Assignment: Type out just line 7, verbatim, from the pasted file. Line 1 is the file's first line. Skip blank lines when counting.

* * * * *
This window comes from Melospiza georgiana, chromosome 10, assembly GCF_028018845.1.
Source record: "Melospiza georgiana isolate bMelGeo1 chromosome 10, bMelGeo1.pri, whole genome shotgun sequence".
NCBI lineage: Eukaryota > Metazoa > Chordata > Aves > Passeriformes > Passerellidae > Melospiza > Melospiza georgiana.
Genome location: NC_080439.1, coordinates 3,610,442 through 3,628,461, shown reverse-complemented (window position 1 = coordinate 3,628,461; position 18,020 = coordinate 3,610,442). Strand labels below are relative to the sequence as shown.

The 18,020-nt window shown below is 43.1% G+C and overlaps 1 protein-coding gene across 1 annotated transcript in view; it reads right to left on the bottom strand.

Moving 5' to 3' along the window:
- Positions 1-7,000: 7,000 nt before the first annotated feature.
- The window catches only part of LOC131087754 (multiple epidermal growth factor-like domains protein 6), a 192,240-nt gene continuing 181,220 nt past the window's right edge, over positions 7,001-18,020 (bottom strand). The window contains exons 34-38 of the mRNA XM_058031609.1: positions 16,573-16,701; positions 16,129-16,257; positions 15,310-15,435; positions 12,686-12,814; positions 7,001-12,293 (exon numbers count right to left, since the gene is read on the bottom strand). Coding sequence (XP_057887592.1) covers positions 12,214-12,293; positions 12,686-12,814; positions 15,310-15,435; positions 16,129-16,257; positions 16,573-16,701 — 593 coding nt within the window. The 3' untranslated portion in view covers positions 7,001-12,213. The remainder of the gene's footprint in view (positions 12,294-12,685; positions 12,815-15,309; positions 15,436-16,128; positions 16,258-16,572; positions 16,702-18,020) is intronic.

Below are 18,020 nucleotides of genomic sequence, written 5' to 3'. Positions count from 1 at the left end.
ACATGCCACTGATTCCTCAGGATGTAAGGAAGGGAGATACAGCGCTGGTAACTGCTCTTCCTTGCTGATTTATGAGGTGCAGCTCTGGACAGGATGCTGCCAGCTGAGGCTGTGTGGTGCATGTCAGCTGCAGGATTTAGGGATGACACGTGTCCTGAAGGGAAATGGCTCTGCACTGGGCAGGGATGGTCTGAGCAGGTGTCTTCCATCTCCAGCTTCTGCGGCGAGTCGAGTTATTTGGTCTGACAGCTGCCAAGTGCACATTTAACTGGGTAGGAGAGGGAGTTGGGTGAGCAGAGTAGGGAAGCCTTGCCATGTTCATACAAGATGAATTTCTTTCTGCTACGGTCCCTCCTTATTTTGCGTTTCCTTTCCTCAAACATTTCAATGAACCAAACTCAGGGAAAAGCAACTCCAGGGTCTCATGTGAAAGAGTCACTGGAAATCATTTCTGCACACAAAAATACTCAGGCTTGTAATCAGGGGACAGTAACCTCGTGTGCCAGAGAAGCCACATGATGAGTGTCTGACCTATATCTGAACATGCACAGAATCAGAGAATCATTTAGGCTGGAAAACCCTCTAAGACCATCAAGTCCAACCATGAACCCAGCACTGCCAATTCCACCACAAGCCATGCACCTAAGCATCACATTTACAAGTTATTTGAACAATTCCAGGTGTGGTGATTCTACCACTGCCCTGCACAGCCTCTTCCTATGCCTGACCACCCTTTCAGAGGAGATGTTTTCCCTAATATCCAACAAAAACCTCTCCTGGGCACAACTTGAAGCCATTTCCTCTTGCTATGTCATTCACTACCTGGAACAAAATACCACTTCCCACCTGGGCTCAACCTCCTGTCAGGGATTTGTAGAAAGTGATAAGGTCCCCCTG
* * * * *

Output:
- Positions 1-7,000: 7,000 nt before the first annotated feature.